Jesse Binga

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Jesse Binga was born in Detroit, Michigan in 1865. He moved to Chicago to start a bank in 1908. The bank was made primarily for African-Americans, since during that time many banks would not allow African-Americans in. The Great Migration came, and Binga State Bank grew more popular. Jesse Binga grew to be a rich man and eventually he and his wife bought a house at 5922 South Park Avenue, which is now known as King Drive, which was a strictly white neighborhood, and his house was bombed five different times by racist neighbors.[1]

In 1929 the Great Depression hit, and Binga Bank was forced to close. Then bank examiners said that Binga State Bank was run illegally and Jesse Binga was sent to jail on a ten-year sentence. After a few years Binga was released thanks to many protests and petitions. Binga was given a $15 a week job as a janitor at St. Anselm's Church. He died at age 85.

Jesse Binga was once one of the richest men of his time, but when the depression hit he lost everything and died as a poor man in June 1950.

Binga was an honorary member of Alpha Phi Alpha fraternity.

The Binga Bank[edit]

The Binga Bank was originally a private bank, but when the Great Migration in the 1900s came, the Binga Bank was opened to become a public bank. The Binga Bank treated all African-Americans like Caucasians were treated in other banks, because African-Americans could not get as much out of those banks as Caucasians could.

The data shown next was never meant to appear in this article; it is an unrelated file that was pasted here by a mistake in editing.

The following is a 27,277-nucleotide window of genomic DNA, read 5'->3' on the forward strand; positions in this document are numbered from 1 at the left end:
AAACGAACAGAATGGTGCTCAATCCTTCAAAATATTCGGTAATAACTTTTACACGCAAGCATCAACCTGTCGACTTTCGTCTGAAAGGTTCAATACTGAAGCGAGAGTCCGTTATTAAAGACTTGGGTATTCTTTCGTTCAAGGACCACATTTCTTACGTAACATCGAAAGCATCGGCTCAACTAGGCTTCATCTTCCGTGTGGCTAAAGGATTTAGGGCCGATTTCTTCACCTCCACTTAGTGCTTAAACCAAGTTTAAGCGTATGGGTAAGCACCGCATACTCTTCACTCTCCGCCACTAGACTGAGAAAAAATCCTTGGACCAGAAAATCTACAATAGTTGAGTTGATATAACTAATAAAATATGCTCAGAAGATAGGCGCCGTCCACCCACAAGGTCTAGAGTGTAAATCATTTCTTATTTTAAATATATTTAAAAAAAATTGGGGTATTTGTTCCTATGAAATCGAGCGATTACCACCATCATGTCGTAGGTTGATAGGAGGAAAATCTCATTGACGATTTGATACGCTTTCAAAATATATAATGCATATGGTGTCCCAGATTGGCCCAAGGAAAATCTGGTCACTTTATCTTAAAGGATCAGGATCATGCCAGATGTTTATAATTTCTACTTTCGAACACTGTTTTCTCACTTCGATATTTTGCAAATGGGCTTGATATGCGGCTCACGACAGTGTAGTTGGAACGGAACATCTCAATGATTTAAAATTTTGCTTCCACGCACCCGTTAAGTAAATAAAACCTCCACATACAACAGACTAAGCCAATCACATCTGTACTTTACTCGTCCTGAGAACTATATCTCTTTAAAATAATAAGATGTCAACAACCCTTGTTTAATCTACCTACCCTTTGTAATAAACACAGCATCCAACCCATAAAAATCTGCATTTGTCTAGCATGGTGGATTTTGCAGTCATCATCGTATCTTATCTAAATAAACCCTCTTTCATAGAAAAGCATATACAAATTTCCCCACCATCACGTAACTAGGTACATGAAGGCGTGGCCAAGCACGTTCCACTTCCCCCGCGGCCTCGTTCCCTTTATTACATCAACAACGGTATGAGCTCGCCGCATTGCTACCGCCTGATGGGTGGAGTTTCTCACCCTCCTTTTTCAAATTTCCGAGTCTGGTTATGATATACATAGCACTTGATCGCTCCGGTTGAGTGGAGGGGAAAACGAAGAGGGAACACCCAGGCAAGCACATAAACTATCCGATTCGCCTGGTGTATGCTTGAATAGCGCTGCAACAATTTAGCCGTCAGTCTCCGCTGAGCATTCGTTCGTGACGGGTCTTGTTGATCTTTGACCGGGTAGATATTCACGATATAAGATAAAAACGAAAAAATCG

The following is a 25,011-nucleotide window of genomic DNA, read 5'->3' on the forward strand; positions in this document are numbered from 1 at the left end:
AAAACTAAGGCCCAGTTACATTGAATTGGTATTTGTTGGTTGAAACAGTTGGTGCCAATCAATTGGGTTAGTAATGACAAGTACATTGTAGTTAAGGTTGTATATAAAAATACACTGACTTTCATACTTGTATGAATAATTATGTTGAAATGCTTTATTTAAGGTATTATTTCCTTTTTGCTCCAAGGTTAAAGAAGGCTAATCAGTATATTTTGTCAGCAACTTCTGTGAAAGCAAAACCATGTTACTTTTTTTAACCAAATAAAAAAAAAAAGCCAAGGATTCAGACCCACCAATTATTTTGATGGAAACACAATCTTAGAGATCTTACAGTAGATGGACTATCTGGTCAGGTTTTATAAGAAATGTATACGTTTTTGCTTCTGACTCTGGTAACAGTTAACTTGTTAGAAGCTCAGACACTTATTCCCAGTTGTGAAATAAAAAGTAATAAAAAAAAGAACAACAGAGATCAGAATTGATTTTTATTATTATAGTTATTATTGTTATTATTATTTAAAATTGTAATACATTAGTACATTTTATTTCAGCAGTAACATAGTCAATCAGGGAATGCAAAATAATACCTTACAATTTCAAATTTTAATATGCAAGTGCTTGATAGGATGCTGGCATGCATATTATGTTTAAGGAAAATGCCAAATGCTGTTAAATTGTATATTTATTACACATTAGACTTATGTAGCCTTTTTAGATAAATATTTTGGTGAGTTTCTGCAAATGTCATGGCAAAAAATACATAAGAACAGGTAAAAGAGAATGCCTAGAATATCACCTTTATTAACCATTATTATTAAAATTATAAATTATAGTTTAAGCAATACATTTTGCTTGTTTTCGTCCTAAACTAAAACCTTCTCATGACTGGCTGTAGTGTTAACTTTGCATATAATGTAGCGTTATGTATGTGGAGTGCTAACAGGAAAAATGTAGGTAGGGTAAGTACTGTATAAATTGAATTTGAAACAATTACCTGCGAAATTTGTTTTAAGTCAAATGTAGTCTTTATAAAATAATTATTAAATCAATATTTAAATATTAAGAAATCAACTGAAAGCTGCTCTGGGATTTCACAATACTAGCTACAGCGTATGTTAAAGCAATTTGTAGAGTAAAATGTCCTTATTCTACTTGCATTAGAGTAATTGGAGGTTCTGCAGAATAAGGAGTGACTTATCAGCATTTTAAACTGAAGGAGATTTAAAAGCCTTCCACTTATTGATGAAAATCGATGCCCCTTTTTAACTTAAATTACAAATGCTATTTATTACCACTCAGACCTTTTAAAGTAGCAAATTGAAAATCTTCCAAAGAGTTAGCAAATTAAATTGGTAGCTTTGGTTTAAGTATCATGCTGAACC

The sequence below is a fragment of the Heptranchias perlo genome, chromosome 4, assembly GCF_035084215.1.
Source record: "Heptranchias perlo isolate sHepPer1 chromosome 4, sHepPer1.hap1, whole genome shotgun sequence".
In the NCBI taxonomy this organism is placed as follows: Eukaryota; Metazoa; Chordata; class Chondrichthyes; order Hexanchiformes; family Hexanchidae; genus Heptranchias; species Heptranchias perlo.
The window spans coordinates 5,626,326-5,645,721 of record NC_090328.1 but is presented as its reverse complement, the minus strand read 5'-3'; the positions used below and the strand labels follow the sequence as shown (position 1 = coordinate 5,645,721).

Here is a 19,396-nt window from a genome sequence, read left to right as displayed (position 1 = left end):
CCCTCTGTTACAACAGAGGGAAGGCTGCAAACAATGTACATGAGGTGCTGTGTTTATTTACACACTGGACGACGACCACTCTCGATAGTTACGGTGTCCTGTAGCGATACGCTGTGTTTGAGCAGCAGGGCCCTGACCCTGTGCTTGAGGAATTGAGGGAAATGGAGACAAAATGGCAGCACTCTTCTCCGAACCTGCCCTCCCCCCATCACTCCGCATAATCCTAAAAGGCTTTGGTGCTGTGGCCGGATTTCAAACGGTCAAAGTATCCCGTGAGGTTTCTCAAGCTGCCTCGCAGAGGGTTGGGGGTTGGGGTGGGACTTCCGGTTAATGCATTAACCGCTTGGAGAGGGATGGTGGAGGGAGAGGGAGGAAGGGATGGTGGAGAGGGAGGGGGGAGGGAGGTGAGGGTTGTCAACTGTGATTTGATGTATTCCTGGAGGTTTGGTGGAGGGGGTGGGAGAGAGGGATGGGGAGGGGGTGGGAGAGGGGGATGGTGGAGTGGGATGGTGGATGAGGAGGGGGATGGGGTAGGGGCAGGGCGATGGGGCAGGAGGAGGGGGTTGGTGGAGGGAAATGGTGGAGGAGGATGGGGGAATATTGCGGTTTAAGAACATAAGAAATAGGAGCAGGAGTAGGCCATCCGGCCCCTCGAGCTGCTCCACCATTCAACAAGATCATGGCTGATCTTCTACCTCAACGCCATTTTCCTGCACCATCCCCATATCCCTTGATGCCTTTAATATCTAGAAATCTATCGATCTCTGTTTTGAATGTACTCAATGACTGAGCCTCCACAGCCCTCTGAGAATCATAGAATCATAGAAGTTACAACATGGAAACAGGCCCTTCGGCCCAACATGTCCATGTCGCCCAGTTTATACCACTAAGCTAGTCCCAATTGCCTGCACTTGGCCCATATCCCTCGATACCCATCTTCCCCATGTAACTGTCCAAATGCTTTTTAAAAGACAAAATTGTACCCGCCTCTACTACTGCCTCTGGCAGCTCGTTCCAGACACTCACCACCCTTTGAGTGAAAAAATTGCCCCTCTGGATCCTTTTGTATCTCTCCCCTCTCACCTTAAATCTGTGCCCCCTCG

The bank was located at the corner of 35th and State Street in Chicago, and many African-Americans used it. A Binga Arcade was opened in 1929, which held offices, stores, and even a dance floor. When the Depression hit, the banks assets were too heavily invested in mortgage loans to black churches and fraternal societies, many of which could not meet their payments after their members lost their jobs. Binga refused to seize the properties of these community institutions. He was sentenced to prison in 1932 for misuse-of-funds.

References[edit]

  1. ^ Will Cooley, “Moving On Out: Black Pioneering in Chicago, 1915-1950,” Journal of Urban History 36:4 (July 2010), 485-506.
  • Lash, Nicholas A. (2005) Black-owned banks: A survey of the issues. Journal of Developmental Entrepreneurship Vol. 10, No. 2 187–202.

http://www.chicagotribute.org/Markers/Binga.htm

D Hine. W. Hine, S. Harrold The African American Odyssey